Jazz: A kind of magnum music that made Clint's day
Friday 28 November 1997
From the theme-tune to Rawhide to the immortal "Misty", to music from The Bridges of Madison County, to Clint himself playing piano in a heavy- rolling boogie that is eventually joined by the massed horns of the Carnegie Hall Jazz Band, everything testifies to a truly joyful event full of marvellous music.
The orchestra, led by trumpeter John Faddis, produces exactly the kind of burnished-to-a-sheen big band arrangements that such a grand occasion calls for, and the list of guest stars is as, well, starry as you would expect. There's James Moody, James Carter, Joshua Redman, the wonderful singer Jimmy Scott, Kenny Barron, Slide Hampton, Jay McShann, plus Clint's bass-playing son Kyle with a quartet, and enough strings to smother an even bigger band than the one here.
The reflections of Eastwood's own career are numerous, but sentiment is not allowed to stand in the way of the music itself. The Charlie Parker references are numerous: Charles McPherson (who played many of Parker's parts in the movie Bird) solos on "Cherokee"; James Moody plays "Parker's Mood", and Parker's first employer Jay McShann plays a mean "Hootis Blues", as well as vamping away on the Tex-Mex grooves of "San Antonio Rose", celebrating Eastwood's leanings to country as well as jazz. With McShann still sounding so spry at 88, you can't help but think what the much younger Parker might have sounded were he still around. But then, of course, there probably wouldn't have been a Bird in the first place.
The centrepiece of the album is the "Eastwood After Hours Suite", arranged by Niehaus, and featuring a beautiful, heart-rending version of Eastwood's own gorgeous composition "Claudia's Theme" from The Bridges of Madison County. The suite continues with Paul Desmond's "Take Five", before an astonishingly daring bossa-nova version of "Misty" where the band vamps endlessly on a single phrase while Faddis's trumpet solo ascends to the kind of stratospheric heights that only dogs can appreciate fully. It's stunning stuff.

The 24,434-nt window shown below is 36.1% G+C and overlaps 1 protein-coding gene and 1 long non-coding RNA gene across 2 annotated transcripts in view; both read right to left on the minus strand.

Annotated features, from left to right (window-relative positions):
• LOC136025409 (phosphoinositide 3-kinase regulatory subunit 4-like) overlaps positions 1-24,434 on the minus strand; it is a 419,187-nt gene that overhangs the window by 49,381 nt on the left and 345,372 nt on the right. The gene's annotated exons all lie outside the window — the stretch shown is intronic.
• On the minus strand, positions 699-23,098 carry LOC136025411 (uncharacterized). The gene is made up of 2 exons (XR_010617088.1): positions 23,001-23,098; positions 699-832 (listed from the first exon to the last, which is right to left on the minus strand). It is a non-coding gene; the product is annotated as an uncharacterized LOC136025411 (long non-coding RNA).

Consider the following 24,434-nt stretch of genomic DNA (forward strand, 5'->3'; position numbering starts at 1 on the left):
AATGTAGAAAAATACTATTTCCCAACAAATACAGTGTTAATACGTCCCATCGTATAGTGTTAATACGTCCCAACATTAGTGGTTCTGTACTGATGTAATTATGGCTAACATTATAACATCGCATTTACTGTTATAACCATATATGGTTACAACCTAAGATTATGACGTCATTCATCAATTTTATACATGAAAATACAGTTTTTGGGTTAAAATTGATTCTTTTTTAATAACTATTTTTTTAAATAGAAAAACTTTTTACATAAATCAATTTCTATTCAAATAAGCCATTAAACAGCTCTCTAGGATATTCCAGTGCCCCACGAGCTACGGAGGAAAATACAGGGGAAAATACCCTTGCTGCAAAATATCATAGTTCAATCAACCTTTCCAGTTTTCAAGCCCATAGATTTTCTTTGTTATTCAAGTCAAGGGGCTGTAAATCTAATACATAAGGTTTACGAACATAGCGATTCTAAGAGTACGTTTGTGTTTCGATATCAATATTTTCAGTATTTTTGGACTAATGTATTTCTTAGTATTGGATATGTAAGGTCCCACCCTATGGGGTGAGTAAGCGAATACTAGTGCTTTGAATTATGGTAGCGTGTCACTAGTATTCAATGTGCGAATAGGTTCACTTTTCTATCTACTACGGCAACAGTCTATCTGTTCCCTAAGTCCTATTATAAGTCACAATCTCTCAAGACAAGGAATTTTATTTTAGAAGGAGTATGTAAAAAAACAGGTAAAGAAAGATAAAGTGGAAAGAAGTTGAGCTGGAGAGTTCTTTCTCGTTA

Eastwood's films are full of jazz. In the first film he directed, the excellent thriller Play Misty for Me, Errol Garner's "Misty" repeats throughout the film like a magical incantation. On soundtracks for cop-capers like The Gauntlet, Eastwood took the trouble to commission jazzy scores and hired players like Art Pepper and John Faddis to play them, and he executive- produced one of the truly great jazz films, Charlene Zwerin's documentary about Thelonious Monk, Straight No Chaser (whose title tune gets a run- out on the album). He also helped to secure finance for Bertrand Tavernier's wonderful Round Midnight. And though it is undervalued as a film, the soundtrack of The Bridges of Madison County featured some of the best jazz-oldies ever heard on film, introducing millions to the rich, burbling baritone of the neglected Johnny Hartman. For that act alone, Eastwood would be worth celebrating. By introducing listeners to this album (which he co-produced) to the even greater gifts of the even more neglected vocalist Jimmy Scott, he is continuing a very worthy cause.
So Clint has more than done his bit for jazz. How fitting, therefore, for the favour to be returned in such a tasteful yet undeniably full-blooded way, giving the star his due without taking anything away from the music. As a summary of the very American virtues of the most American of musics, Eastwood After Hours just about says it all. "So you must tell your friends, and you must pass this legacy on to the next generation," Clint's oration continues, "because they have to learn to appreciate this great American art-form." Far from asking someone to pass the sick-bag, you'd be more than happy to go out and buy the thing and make Clint's day. Punk.
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